Thursday, January 19, 2012

How the Drug War Spread Across the Entire World

Colombia’s incredible turnaround strategy has become a rare success story in the drug war, as well as its most formidable brand and export. It is, however, problematic.
January 16, 2012

The sun was barely setting over a colonial villa in rural central Colombia as Álvaro Uribe Vélez, by any measure Colombia’s most transformative modern president, recited lines of poetry to a small crowd beside a courtyard fountain. The former head of state, who left office in August 2010, projects the air of a financier in his official portraits. But today he was dressed like a paisa—with a traditional sombrero, a white handmade cloth draped over his shoulder, and a walking stick given to him by citizens of a nearby town.
On that perfect summer evening in early July, Uribe liked one particular verse—about a beautiful woman with enchanting eyes—so much that he recited it over and over to the dozens of locals seated in a circle around him. Also in the audience was the Colombian celebrity Catalina Maya, an actress and model, who sat perched on an armchair, her body twisted over its back to regard Uribe. Women and girls were crammed onto the villa’s steps, and housemaids pretended to continue working as they peeked for glances at the expresident, who every so often locked eyes with a new member of the crowd.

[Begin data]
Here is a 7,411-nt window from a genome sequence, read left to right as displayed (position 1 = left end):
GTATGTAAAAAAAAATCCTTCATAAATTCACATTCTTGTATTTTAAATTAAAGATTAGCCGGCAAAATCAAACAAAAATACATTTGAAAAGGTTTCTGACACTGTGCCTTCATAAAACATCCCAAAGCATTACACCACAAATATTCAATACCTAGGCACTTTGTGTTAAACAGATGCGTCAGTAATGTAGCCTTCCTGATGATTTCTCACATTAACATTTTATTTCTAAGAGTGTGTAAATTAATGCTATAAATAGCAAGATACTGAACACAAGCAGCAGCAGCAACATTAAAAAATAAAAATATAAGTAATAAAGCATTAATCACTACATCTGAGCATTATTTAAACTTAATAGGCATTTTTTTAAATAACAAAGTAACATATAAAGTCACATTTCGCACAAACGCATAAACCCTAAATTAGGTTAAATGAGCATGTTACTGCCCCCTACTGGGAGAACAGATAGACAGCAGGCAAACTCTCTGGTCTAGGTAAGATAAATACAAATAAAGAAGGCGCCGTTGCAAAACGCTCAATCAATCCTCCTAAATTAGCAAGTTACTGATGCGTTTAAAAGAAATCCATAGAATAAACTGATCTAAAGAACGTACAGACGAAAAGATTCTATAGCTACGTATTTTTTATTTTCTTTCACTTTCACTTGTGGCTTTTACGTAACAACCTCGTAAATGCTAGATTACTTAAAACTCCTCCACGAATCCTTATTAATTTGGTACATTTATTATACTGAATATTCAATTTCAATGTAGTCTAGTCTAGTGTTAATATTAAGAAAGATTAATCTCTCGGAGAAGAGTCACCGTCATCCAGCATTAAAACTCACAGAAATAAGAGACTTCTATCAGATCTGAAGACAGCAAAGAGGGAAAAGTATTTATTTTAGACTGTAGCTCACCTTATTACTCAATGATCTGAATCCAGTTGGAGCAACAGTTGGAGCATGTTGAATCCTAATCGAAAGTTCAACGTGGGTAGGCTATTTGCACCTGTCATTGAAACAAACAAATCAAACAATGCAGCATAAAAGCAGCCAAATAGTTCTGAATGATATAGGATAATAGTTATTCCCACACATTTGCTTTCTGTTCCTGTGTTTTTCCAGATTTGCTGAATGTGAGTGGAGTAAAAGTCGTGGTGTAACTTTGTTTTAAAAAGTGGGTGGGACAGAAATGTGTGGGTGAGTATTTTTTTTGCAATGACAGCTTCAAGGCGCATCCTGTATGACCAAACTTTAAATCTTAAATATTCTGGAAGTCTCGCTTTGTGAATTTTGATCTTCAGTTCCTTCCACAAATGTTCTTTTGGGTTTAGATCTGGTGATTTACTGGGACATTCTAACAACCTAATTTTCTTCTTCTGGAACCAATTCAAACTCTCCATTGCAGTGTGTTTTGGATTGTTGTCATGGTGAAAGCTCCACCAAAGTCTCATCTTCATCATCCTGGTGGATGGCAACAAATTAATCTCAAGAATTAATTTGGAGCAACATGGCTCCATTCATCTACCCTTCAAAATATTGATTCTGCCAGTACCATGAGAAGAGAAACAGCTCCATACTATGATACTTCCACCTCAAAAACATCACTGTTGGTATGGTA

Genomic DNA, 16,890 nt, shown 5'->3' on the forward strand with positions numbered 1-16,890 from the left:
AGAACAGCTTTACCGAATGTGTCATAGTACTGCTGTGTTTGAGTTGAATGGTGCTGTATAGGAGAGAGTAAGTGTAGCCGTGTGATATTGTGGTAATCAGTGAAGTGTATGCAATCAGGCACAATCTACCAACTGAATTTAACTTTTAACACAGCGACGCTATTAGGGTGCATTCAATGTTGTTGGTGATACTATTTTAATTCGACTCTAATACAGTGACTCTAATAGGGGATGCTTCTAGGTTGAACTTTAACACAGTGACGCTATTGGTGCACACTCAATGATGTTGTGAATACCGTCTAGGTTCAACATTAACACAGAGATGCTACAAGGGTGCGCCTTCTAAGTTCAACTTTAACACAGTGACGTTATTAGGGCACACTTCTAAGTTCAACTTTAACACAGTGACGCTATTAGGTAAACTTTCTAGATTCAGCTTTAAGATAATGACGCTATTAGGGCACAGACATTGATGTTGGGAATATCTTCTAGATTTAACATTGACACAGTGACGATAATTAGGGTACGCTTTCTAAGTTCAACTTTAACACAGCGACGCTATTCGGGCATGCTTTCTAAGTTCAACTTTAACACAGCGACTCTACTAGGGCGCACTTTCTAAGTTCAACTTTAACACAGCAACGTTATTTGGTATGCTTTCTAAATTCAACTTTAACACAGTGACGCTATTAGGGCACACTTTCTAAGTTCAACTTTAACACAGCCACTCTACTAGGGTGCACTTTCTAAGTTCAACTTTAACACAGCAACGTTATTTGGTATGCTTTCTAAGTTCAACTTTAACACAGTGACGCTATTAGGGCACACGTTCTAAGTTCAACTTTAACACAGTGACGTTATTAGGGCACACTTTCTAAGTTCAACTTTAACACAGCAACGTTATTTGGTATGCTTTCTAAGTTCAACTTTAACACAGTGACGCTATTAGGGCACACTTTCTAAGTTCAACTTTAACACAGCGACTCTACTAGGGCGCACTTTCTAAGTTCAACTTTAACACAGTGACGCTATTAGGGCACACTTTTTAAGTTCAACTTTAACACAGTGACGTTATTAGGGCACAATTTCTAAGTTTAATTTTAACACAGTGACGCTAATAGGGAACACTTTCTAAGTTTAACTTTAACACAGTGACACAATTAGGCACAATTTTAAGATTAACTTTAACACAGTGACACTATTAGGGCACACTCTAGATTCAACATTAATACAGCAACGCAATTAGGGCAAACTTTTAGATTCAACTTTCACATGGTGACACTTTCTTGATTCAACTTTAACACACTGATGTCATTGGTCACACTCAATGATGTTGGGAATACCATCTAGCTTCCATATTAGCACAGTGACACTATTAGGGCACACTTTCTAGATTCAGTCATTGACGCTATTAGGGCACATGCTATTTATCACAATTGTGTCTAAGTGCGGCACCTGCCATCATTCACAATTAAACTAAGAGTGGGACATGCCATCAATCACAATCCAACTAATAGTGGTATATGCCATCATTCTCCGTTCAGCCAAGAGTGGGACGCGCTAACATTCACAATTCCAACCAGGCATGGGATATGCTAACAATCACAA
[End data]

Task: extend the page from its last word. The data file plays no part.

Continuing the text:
Álvaro Uribe is a well-loved man. During the eight years in which he led Colombia, he won the hearts of millions of his countrymen, from those in small villages to the most elite urban circles. And the reason why these millions adore Uribe largely boils down to one word: security. Uribe still casts a powerful spell over his former constituents because he used his time in office to smash a four-decades-old guerrilla insurgency with an overwhelming show of force—and in so doing made countless Colombians’ lives immeasurably safer.  READ MORE

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